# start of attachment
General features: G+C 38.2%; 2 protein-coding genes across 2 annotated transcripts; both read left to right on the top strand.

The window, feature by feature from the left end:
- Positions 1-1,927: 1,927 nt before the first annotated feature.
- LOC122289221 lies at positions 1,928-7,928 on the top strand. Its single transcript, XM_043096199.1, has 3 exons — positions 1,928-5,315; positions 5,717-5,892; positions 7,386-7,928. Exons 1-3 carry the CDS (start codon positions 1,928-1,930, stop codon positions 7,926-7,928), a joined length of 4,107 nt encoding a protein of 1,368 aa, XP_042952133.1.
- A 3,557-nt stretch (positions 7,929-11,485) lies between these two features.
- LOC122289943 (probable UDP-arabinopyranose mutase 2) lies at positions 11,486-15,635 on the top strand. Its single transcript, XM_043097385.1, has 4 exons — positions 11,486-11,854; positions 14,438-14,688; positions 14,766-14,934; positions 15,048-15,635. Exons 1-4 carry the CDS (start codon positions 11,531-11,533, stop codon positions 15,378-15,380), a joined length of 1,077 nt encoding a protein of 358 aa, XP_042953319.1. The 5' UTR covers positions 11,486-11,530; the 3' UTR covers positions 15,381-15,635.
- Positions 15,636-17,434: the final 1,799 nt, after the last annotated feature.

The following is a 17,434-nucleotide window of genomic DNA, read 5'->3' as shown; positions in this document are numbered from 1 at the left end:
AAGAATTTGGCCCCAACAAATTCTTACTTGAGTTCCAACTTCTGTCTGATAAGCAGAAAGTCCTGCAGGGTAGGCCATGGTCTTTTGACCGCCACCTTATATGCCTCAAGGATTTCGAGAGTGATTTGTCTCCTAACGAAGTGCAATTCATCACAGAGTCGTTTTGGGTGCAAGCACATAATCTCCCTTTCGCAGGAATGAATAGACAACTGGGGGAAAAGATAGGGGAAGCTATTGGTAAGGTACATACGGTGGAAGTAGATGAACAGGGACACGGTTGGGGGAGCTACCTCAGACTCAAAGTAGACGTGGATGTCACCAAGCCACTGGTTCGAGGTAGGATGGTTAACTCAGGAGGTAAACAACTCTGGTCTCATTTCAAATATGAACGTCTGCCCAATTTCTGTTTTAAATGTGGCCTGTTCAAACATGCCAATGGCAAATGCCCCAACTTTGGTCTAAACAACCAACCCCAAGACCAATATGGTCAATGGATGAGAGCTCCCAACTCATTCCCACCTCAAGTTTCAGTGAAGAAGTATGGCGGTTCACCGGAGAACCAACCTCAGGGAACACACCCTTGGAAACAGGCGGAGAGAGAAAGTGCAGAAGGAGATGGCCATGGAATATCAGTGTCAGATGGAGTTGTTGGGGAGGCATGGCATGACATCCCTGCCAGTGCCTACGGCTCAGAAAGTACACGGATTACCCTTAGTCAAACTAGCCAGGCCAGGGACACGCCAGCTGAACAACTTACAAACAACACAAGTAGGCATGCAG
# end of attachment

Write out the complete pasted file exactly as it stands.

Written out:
General features: G+C 38.2%; 2 protein-coding genes across 2 annotated transcripts; both read left to right on the top strand.

The window, feature by feature from the left end:
- Positions 1-1,927: 1,927 nt before the first annotated feature.
- LOC122289221 lies at positions 1,928-7,928 on the top strand. Its single transcript, XM_043096199.1, has 3 exons — positions 1,928-5,315; positions 5,717-5,892; positions 7,386-7,928. Exons 1-3 carry the CDS (start codon positions 1,928-1,930, stop codon positions 7,926-7,928), a joined length of 4,107 nt encoding a protein of 1,368 aa, XP_042952133.1.
- A 3,557-nt stretch (positions 7,929-11,485) lies between these two features.
- LOC122289943 (probable UDP-arabinopyranose mutase 2) lies at positions 11,486-15,635 on the top strand. Its single transcript, XM_043097385.1, has 4 exons — positions 11,486-11,854; positions 14,438-14,688; positions 14,766-14,934; positions 15,048-15,635. Exons 1-4 carry the CDS (start codon positions 11,531-11,533, stop codon positions 15,378-15,380), a joined length of 1,077 nt encoding a protein of 358 aa, XP_042953319.1. The 5' UTR covers positions 11,486-11,530; the 3' UTR covers positions 15,381-15,635.
- Positions 15,636-17,434: the final 1,799 nt, after the last annotated feature.

The following is a 17,434-nucleotide window of genomic DNA, read 5'->3' as shown; positions in this document are numbered from 1 at the left end:
AAGAATTTGGCCCCAACAAATTCTTACTTGAGTTCCAACTTCTGTCTGATAAGCAGAAAGTCCTGCAGGGTAGGCCATGGTCTTTTGACCGCCACCTTATATGCCTCAAGGATTTCGAGAGTGATTTGTCTCCTAACGAAGTGCAATTCATCACAGAGTCGTTTTGGGTGCAAGCACATAATCTCCCTTTCGCAGGAATGAATAGACAACTGGGGGAAAAGATAGGGGAAGCTATTGGTAAGGTACATACGGTGGAAGTAGATGAACAGGGACACGGTTGGGGGAGCTACCTCAGACTCAAAGTAGACGTGGATGTCACCAAGCCACTGGTTCGAGGTAGGATGGTTAACTCAGGAGGTAAACAACTCTGGTCTCATTTCAAATATGAACGTCTGCCCAATTTCTGTTTTAAATGTGGCCTGTTCAAACATGCCAATGGCAAATGCCCCAACTTTGGTCTAAACAACCAACCCCAAGACCAATATGGTCAATGGATGAGAGCTCCCAACTCATTCCCACCTCAAGTTTCAGTGAAGAAGTATGGCGGTTCACCGGAGAACCAACCTCAGGGAACACACCCTTGGAAACAGGCGGAGAGAGAAAGTGCAGAAGGAGATGGCCATGGAATATCAGTGTCAGATGGAGTTGTTGGGGAGGCATGGCATGACATCCCTGCCAGTGCCTACGGCTCAGAAAGTACACGGATTACCCTTAGTCAAACTAGCCAGGCCAGGGACACGCCAGCTGAACAACTTACAAACAACACAAGTAGGCATGCAG